Academic journal article The Virginia Quarterly Review

I Am Not What I Am: The Poetry of Mark Strand

Academic journal article The Virginia Quarterly Review

I Am Not What I Am: The Poetry of Mark Strand

Article excerpt

I Am Not What I Am: The Poetry of Mark Strand Man and Camel, by Mark Strand. Knopf, September 2006. $24

1

Stop me if you've heard this. A beautiful blonde steps into an elevator with George Clooney. Once the doors close she sidles up to him and, in a sultry whisper, offers him "the best blow job you've ever had." And Clooney says, "What's in it for me?"

The joke works in the same way a good poem should work: it manifests in language what's already vaguely understood. Elaboration is of no avail; the good joke is its most essential reduction. There are countless variations of this one-celebrities and athletes are frequent subjects; I specifically recall a version I heard at a writers' conference a few summers ago, related with the suspicious earnestness of an anecdote. Its subject was Mark Strand.

But here's a different joke. Marvin Bell and Mark Strand walk into a bookstore in Iowa City. Neither of them sees any of his books on the shelf. Dejected, Bell says, "They must not stock any of my books." Strand replies, "They must be sold out of mine."

Even in an age so densely populated with poets, few escape anonymity, and those who do usually escape into a life as the circus animal of some university's English department. A few of these poets, such as Billy Collins, Seamus Heaney, or Ted Kooser, even sell a hundred thousand copies of their books. But Mark Strand embodies a different sort of "celebrity."

After all, how many contemporary poets are reviewed in the pages of Elle (where Blizzard of One was praised as a "beautifully wrought collection of poems")? Good luck finding Kooser's name in Liz Smith's gossip column, or Collins's among the elite of the New York art world. Elsewhere, a former colleague at the University of Chicago writes, "He's also deadly handsome, tall and rugged; classic good looks. If God were to put an instrument on earth to make women suffer, Strand is it." (As if his Pulitzer were not enough . . .) Not only do Strand's poems, stories, and reviews appear frequently in The New Yorker, but the magazine also made his film debut (in Ethan Hawke's Chelsea Walls) the subject of a "Talk of the Town" piece.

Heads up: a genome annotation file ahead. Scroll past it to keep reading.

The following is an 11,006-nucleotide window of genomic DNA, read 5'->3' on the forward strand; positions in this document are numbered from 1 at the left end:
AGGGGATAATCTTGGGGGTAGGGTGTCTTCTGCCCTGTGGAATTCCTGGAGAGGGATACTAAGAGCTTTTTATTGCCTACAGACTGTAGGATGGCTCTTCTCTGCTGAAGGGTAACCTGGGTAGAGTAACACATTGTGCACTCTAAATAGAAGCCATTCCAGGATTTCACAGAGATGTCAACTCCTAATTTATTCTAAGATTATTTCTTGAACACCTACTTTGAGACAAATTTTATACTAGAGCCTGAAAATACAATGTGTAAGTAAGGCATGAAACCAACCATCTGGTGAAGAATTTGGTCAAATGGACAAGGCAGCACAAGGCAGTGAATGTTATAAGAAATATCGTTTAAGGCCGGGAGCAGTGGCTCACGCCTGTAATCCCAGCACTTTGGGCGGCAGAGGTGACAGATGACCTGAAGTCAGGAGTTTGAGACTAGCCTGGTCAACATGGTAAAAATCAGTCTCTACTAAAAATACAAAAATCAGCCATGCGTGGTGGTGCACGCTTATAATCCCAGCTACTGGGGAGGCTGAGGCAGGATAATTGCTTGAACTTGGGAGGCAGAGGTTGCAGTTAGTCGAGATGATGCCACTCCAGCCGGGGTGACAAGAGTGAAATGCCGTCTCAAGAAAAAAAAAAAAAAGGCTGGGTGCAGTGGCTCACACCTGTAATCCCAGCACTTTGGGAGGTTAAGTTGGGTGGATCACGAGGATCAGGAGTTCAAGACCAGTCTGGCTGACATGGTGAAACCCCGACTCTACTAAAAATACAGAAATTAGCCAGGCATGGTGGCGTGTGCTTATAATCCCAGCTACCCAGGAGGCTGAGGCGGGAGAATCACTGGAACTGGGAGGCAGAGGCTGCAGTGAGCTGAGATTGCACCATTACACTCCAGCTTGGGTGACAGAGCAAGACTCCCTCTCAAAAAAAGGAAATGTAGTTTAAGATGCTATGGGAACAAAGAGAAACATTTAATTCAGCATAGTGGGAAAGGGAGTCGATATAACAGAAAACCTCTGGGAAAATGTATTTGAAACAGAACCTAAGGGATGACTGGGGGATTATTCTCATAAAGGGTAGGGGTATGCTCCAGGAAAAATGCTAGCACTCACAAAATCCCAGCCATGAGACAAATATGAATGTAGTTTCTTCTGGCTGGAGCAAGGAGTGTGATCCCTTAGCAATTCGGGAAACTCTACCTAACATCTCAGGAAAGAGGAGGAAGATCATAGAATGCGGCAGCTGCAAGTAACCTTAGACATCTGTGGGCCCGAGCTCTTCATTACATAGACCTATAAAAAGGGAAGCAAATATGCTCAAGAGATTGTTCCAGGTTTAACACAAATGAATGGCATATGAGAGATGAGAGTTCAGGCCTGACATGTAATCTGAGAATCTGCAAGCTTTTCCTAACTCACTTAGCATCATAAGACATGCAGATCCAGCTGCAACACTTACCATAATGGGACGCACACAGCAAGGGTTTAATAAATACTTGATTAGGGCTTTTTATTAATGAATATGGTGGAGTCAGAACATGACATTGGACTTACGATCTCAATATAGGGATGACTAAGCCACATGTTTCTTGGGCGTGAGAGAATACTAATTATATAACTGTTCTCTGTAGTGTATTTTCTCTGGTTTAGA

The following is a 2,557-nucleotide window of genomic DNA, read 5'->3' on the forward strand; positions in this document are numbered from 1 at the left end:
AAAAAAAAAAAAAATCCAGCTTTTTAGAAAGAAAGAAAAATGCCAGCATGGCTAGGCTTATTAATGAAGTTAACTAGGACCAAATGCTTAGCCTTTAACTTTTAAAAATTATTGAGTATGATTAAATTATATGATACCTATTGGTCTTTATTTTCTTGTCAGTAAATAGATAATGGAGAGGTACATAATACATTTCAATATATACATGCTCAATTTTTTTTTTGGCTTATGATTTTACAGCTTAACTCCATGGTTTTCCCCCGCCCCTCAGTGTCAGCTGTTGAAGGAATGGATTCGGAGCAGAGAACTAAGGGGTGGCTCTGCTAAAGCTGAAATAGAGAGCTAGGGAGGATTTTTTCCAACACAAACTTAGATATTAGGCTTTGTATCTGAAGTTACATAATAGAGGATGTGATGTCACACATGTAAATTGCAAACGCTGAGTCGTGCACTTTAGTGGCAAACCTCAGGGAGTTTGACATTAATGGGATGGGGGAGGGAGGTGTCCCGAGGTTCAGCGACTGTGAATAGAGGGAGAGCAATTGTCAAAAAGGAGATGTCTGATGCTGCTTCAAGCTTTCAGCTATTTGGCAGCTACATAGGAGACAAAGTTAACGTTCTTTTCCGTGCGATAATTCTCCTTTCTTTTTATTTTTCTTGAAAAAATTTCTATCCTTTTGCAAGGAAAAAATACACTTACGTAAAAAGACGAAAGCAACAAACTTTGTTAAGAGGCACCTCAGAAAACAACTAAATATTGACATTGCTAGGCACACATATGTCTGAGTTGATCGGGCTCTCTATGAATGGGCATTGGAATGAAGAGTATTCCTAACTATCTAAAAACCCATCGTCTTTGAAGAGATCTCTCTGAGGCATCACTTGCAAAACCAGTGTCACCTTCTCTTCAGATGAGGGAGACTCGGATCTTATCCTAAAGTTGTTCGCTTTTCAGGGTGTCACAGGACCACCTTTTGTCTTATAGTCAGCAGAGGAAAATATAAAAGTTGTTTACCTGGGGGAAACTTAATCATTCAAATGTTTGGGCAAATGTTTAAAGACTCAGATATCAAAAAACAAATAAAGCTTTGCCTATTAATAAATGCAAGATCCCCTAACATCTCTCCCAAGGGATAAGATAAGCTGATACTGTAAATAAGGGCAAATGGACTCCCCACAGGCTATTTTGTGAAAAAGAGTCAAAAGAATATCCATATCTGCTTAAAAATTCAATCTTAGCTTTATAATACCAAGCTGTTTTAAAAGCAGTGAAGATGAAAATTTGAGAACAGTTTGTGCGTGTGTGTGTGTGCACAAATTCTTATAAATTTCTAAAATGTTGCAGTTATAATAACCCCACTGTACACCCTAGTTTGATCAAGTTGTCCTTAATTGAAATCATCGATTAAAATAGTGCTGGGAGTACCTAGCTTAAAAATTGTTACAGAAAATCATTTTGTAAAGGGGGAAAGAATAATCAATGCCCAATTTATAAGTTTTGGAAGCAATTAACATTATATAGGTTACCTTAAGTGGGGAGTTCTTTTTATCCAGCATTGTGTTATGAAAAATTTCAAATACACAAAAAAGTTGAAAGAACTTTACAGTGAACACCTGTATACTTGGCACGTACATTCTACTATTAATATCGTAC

It is strange, then, that most critical responses to Strand's work have emphasized his evacuation of the self. Linda Gregerson writes, "When Mark Strand reinvented the poem, he began by leaving out the world." David Kirby, in his Mark Strand and the Poet's Place in Contemporary Culture, goes further: "Both the pleasure and the paradox of reading Mark Strand lie in the realization that the Strand persona, even though he seems at first to be withdrawing into the cocoon of self, is in fact stepping away from the self, away from the Technicolor cartoon of contemporary life." True enough, Strand's early poems-often inspired by surrealist painting and poetry-are filled with self-annihilation. "In a field / I am the absence / of field" ("Keeping Things Whole"). "I empty myself of the remains of others. I empty my pockets. . . . I empty myself of my life and my life remains" ("The Remains"). "I give up my clothes which are walls that blow in the wind / and I give up the ghost that lives in them. / I give up. I give up" ("Giving Myself Up"). "More is less. / I long for more" ("The One Song").

As his reputation has grown, however, into that oxymoronic epithet "famous poet," Strand has engaged that self, satirized it, and refashioned it as a subject for his poems. If Richard Howard is right when he says that "the poems . . . narrate the moment when Strand makes Rimbaud's discovery, that je est un autre, that the self is someone else, even something else"-then in the early poems the Strand persona rejects itself.

And in the later poems the Strand persona mocks the persona of Mark Strand.

2

Strand's career divides conveniently along the decade of the eighties, during which he published fiction, reviews, children's books, and art monographs, but rarely any poems. …

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